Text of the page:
It’s 2017 and finally we have a children’s book that features a gay couple.
“Promised Land” is the story about a prince named Leo and a farm boy named Jack who meet in a forest and become friends. But as they embark on an adventure together, their friendship soon turns into love.
“This story has all of the elements of a great children’s book; adventure, an evil villain, a brave hero and even a cute animal sidekick,” writes Odyssey reviewer Cassandra Burge. “It also happens to have two male characters that fall in love.”
New Zealand authors Adam Reynolds and Chaz Harris wrote the story after recognizing the need for LGBTQ stories for children. To get their book published, the two started a Kickstarter campaign last year.
“During our childhoods and teen years, we had no role models or stories that represented the notion that ‘happily ever after’ could even exist if you're gay,” they wrote on their Kickstarter page.
Thus, they “decided to write the story that our eight-year-old selves needed.”
Authors Adam Reynolds and Chaz Harris.
The beauty of this children’s book is not just that it normalizes LGBTQ relationships, but that it teaches kids that love is love. Not only are the main characters, Leo and Jack, a gay couple, but they’re also interracial. Set in a Kingdom “where all are considered equal regardless of what they look like or who they love,” this is a wonderful thing.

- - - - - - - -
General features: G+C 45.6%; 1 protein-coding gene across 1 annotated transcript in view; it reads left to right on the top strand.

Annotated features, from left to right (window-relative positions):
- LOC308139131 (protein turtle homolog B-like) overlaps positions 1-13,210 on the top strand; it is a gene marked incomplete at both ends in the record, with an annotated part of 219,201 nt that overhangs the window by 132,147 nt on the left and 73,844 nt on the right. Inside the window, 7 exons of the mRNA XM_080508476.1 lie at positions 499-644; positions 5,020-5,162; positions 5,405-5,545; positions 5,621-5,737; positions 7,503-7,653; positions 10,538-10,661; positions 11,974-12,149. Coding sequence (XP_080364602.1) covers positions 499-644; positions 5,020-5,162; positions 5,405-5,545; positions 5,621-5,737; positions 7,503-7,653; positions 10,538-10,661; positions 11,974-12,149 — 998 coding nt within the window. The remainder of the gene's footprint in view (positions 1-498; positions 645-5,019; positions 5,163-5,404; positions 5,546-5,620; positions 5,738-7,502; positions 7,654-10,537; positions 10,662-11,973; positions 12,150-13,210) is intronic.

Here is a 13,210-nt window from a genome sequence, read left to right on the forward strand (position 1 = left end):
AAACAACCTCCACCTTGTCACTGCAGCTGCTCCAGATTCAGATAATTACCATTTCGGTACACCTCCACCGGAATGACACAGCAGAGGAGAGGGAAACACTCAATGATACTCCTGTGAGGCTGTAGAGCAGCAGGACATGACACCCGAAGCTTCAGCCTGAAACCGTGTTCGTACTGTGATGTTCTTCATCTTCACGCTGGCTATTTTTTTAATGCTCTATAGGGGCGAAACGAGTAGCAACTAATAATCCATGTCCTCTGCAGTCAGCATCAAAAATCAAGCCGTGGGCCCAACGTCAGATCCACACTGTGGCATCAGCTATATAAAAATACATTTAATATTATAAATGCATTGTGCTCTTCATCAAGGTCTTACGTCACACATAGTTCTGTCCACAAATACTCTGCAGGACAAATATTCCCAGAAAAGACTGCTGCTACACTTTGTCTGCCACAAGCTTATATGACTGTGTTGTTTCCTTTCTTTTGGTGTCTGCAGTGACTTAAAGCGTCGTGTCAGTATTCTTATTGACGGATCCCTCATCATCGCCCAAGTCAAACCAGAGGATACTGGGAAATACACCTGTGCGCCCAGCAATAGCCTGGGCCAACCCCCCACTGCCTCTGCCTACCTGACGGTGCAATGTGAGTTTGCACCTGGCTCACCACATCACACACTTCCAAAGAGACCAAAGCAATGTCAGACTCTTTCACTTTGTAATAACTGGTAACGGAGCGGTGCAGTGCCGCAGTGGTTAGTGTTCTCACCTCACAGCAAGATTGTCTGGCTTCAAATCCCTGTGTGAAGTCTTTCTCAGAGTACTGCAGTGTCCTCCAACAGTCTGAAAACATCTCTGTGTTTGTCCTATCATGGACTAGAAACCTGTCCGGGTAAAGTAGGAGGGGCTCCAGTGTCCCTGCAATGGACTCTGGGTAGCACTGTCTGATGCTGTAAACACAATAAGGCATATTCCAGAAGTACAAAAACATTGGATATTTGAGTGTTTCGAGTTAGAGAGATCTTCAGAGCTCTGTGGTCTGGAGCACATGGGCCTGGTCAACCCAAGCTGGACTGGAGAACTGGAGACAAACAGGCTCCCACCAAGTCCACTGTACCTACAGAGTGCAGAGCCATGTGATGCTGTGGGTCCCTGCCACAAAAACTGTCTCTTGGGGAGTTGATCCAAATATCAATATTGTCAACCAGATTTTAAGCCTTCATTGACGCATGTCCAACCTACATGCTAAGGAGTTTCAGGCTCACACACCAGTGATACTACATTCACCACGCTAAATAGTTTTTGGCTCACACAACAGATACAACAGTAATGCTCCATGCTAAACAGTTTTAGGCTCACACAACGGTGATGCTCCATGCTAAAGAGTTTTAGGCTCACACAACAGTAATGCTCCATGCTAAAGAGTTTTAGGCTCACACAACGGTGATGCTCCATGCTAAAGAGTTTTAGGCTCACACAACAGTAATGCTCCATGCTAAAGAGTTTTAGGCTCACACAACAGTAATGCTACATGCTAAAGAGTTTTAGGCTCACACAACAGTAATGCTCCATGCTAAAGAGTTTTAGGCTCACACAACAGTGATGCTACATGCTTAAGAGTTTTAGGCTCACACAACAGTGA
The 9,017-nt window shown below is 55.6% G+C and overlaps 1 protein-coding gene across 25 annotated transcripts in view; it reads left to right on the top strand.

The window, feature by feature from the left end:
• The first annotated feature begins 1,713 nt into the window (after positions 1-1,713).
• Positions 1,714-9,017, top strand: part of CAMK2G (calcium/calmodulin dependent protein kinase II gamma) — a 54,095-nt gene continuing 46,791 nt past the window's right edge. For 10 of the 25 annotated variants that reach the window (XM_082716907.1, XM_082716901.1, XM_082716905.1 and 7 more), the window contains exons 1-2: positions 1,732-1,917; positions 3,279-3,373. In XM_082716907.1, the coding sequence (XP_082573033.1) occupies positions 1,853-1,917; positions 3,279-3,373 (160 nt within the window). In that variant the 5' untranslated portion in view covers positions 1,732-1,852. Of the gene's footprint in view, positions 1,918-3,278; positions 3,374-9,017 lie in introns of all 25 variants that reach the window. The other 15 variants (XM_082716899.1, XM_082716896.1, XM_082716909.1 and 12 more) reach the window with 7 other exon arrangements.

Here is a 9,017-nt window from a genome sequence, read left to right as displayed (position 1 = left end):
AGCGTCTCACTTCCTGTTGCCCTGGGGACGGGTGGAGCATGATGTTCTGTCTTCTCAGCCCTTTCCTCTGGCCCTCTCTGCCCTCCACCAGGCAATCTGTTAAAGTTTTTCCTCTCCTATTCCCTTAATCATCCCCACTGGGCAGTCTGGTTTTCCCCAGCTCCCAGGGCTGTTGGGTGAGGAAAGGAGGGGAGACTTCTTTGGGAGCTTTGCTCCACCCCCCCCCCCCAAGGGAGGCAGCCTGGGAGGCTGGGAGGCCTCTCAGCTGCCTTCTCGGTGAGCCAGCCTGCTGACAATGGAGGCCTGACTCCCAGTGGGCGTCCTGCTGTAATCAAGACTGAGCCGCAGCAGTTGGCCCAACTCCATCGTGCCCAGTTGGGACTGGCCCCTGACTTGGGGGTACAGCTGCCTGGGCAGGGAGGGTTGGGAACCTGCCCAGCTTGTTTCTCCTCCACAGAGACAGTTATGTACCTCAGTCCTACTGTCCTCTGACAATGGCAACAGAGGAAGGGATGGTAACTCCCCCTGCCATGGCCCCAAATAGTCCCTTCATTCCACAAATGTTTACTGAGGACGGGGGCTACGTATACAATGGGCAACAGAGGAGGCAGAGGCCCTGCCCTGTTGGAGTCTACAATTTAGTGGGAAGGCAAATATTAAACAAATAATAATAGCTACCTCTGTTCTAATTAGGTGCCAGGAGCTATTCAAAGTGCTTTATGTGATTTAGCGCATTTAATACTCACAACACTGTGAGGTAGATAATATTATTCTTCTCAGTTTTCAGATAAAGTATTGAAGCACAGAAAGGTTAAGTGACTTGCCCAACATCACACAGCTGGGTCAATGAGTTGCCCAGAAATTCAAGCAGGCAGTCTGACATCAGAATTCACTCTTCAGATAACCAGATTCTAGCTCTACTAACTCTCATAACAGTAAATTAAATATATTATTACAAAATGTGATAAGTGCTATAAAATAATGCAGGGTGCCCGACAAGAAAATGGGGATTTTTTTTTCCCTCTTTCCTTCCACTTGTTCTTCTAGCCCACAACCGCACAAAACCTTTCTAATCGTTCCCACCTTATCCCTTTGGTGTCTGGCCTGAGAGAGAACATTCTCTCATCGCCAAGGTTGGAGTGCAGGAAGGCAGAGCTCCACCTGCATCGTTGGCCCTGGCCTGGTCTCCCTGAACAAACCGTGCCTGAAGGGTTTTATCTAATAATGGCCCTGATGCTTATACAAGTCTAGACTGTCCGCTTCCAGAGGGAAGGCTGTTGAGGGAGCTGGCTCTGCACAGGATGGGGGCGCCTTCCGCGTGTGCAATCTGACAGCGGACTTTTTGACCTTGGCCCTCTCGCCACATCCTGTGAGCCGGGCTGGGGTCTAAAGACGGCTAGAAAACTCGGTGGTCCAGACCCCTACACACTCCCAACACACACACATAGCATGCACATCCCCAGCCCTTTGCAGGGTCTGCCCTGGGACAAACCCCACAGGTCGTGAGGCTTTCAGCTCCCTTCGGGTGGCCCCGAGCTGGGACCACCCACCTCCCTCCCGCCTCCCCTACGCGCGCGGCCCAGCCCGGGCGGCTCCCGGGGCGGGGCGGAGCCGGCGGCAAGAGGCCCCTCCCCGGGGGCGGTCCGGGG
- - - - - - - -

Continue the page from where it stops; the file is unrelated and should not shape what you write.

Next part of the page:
In an interview with Teen Vogue, co-author Harris stressed the importance of normalizing LGBTQ characters.
“A lot of existing books tend to make diversity the story, instead of featuring LGBT characters as part of a wider story that stands on its own,” he explained. “We wanted to change that. I don't just stand around all day talking about ‘being gay,’ my life is a story of which being gay is a part.”
Harris and Reynolds' beautifully inclusive story – which is aimed at children aged five to 10 – was released on Valentine’s Day.
Describing the positive impact they hope the book will bring, Reynolds said: “Our hope is that young people growing up and struggling with their sexuality can look at the characters in our book and see themselves represented. We also hope it may be able to contribute to early acceptance from young people ahead of the time when they may encounter LGBTQ classmates, friends or relatives later on in their lives.”
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